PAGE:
Especially once someone wears those shirts you won`t notice the issue at all. I really don`t have time for these kind of customer complaints at all anylonger. I had clients measuring the length of each shirt and compare them to what it should be according to the manufacturers specs. Well there were a few shirts within the same size that were out by +-3 cm which of course is not OK but probably unavoidable but that`s not the point. Honestly who is so anal to dig out a tape measure and check each garment for the right length.

Offline Maxie

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Re: Latest Rejects
« Reply #26 on: August 26, 2015, 10:08:08 AM »
What would happen if you flashed, a long flash 2 or 3 heads from the end.   This would almost cure the ink  and it would have time to cool.
It should maintain it's shape when you pull it off.
This won't solve your existing problem and I've never tried it but might be an idea for shapes, lines etc that distort when being pulled off the platen.

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Offline LuckyFlyinROUSH

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Re: Latest Rejects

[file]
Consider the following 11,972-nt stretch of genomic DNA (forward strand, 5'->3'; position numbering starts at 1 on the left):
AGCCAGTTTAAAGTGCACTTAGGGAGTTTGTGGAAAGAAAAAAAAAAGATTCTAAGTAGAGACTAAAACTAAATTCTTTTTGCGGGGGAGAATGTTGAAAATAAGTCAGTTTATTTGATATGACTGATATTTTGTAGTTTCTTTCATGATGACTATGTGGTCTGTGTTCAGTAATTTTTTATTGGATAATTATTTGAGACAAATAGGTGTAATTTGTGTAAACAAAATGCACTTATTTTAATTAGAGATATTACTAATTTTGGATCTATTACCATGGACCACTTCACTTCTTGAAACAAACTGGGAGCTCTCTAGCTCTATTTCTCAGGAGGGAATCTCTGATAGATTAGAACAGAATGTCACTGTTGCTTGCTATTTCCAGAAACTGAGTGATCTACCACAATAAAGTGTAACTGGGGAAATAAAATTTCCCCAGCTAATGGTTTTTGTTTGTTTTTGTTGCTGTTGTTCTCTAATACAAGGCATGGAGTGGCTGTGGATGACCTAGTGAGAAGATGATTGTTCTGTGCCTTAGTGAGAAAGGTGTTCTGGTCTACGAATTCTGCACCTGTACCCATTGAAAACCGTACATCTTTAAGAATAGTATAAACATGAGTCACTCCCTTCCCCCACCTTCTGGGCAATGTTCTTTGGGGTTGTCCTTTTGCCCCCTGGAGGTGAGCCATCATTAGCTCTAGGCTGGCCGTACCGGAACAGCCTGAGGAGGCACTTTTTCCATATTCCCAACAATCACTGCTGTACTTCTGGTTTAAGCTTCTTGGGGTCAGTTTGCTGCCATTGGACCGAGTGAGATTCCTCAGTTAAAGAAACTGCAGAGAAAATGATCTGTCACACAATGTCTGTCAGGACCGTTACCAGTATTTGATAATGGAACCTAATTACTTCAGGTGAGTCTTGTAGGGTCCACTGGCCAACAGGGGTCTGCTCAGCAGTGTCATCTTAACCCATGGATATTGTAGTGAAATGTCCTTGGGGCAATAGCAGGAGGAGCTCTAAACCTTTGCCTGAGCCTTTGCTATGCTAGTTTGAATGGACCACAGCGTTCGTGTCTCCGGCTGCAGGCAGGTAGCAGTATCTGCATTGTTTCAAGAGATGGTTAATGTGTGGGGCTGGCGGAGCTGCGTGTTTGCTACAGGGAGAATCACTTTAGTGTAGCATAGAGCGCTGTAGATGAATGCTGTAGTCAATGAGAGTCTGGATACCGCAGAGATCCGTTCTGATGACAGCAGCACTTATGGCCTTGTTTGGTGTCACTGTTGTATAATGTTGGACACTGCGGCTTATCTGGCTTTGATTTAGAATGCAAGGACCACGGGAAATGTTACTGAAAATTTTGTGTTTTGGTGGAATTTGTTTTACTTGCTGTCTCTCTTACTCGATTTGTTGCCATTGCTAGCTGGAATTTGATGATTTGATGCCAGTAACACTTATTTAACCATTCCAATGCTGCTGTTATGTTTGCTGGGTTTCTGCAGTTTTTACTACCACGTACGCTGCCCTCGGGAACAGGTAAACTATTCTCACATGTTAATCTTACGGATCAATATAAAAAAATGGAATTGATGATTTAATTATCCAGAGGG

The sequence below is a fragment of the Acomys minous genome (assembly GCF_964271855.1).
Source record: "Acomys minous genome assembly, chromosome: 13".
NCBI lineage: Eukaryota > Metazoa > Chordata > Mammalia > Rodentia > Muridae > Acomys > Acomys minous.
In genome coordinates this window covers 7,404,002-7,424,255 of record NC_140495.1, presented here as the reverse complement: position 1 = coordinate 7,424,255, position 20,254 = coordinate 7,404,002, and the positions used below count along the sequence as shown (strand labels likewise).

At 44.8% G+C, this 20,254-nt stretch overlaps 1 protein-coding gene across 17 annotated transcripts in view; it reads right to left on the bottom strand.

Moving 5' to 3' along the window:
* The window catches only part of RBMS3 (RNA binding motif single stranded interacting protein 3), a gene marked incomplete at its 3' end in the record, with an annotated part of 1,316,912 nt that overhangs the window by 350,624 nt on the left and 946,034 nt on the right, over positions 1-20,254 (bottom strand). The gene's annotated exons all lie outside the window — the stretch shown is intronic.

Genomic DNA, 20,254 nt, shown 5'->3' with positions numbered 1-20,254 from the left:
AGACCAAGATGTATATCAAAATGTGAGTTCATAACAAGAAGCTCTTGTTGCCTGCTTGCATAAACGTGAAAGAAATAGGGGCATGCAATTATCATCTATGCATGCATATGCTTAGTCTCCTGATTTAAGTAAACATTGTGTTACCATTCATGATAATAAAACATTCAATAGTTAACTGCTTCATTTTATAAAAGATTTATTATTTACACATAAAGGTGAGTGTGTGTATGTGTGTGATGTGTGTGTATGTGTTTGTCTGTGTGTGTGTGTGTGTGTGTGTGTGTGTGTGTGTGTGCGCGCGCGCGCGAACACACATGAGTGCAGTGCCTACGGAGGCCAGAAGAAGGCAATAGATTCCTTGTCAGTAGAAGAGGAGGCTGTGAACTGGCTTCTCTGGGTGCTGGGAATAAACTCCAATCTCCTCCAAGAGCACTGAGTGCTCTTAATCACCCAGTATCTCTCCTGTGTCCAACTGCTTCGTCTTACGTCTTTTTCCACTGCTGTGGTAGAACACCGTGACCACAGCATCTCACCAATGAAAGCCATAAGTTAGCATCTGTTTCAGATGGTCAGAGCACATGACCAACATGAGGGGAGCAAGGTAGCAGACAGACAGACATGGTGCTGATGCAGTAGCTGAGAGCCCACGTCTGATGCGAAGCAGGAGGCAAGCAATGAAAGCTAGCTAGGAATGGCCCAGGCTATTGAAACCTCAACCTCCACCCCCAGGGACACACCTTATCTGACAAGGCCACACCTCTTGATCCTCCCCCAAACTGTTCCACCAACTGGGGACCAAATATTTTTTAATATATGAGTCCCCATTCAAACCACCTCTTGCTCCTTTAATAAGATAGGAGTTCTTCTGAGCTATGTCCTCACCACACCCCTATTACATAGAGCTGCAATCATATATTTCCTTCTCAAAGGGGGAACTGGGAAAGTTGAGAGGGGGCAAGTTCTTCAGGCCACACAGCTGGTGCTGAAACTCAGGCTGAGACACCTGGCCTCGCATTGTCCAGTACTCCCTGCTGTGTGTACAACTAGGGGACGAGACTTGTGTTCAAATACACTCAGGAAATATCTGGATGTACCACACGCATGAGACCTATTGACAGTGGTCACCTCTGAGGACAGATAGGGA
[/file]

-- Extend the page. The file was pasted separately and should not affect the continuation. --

« Reply #27 on: August 26, 2015, 01:29:29 PM »
Did you tell her to go wash the shirts and dry them like her husband would and everything would be fine?
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Offline Frog

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Re: Latest Rejects
« Reply #28 on: August 26, 2015, 03:21:33 PM »
What would happen if you flashed, a long flash 2 or 3 heads from the end.   This would almost cure the ink  and it would have time to cool.
It should maintain it's shape when you pull it off.
This won't solve your existing problem and I've never tried it but might be an idea for shapes, lines etc that distort when being pulled off the platen.

A slightly stretched distortion of the knit fabric is the same with cured or uncured ink. It's the shirt itself.
What the flash near the end does do is aid in unloading at speed.
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Offline alan802

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Re: Latest Rejects
« Reply #29 on: August 27, 2015, 11:48:05 AM »
Did you tell her to go wash the shirts and dry them like her husband would and everything would be fine?

Of course, I even took the steamer from the embroidery dept and steamed it straight in front of everybody and it got rid of most of it but it was not good enough.  I could have had Jesus himself backing me up on this one and we would have still had to reprint the shirts.  I waited till I was in my building before I let some pressure out but I really wanted to in front of everybody.